In our January Generations of Faith festival, we focused on the Gospel of Luke, which is the Gospel we will be reading/hearing on Sundays during this liturgical year cycle (Year C). Luke’s gift for writing and his emphasis on universality and forgiveness make this Gospel a favorite for many. We are welcomed into the journey as disciples and given the tools to begin to understand how that path unfolds. In fact, Luke’s work in the Gospel is “continued” in the Acts of the Apostles, also attributed to him and sometimes called “Part II” of the his Gospel. Not only will we spend some quality time with Luke’s Gospel in this liturgical year but we will also walk through the Acts of the Apostles as we always do between Easter Sunday and Pentecost. So, who was Luke and what can we learn from him?
Where was Luke from? Did he know Jesus? What sources did he use while writing the Gospel? Who was he writing for? Click here to learn more about this evangelist and his Gospel.
If you checked out the link above, you already know that there are some very well known stories that appear only in the Gospel of Luke. This is partly due to his sources but it is also because Luke carefully chose the stories he retells as a means of emphasizing certain themes that will run throughout his Gospel. Let's look at a couple examples.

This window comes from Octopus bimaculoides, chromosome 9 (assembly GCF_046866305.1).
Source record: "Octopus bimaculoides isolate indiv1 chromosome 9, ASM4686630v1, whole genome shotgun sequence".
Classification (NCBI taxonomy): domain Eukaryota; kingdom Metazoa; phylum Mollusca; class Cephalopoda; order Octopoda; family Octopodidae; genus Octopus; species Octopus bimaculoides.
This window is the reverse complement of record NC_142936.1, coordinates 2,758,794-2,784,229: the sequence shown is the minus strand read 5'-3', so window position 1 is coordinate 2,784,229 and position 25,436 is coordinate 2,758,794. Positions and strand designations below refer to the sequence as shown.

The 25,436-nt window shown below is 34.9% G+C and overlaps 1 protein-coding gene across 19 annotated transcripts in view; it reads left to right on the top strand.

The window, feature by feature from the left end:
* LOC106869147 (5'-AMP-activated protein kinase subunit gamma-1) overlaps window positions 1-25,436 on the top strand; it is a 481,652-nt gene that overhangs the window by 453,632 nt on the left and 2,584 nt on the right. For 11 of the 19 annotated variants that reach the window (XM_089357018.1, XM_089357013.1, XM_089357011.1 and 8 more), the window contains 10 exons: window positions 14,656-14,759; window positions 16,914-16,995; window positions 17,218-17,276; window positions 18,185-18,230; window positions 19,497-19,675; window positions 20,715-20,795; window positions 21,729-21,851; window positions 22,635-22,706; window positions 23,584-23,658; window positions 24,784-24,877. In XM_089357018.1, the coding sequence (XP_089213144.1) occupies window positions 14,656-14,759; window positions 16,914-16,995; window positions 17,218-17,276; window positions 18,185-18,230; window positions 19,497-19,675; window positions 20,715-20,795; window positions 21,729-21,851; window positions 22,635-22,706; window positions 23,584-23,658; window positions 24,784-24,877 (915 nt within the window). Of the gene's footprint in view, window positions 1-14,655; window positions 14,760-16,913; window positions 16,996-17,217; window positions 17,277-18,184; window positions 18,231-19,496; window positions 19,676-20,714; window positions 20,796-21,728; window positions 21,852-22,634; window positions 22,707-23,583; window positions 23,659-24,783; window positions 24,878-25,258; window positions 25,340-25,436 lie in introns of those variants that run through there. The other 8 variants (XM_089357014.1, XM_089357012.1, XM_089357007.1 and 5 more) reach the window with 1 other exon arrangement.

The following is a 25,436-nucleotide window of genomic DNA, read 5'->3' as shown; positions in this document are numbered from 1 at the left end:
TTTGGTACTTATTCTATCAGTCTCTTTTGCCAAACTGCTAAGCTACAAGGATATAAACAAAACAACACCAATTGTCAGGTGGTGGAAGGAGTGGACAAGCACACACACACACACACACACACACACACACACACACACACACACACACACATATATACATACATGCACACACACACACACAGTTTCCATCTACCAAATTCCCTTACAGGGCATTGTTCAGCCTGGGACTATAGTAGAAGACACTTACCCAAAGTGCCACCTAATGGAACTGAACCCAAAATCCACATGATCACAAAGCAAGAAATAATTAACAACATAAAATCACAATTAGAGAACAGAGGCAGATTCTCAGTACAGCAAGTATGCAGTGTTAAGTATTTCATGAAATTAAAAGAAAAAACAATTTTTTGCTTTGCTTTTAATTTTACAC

The story of the disciples on the road to Emmaus captures the disillusioned and disoriented feeling among Jesus’ followers after his death. Sometimes we are on that same road—our faith life is a journey and we are not always certain where it will lead. But in the end we discover that Jesus is indeed walking with us. The story of the prodigal son is another that appears only in Luke. It is a powerful story of the power of love and forgiveness, even in the face of foolishness and selfish actions. We are reminded in this story and others like it that no matter how we might stray, we are always welcomed home by a loving and merciful God.
These are just two short examples. To learn more about the themes in Luke, click here to read the Introduction to the Gospel, or here for an overview of the major themes.
There are a few different ways to pray with Scripture. One such way is Lectio Divina (sacred reading). Watch this video clip in which Fr. Jim Martin does a short overview of how to do lectio, offering a 4 question approach that is easy to follow, remember, and use. Also, if you have never noticed, there is always a “Question of the Week” section in the bulletin, which provides prompts to reflect on one of the Sunday readings (almost always the Gospel). If you forgot to pick up a copy of the bulletin at Mass, you can always find it on our parish website.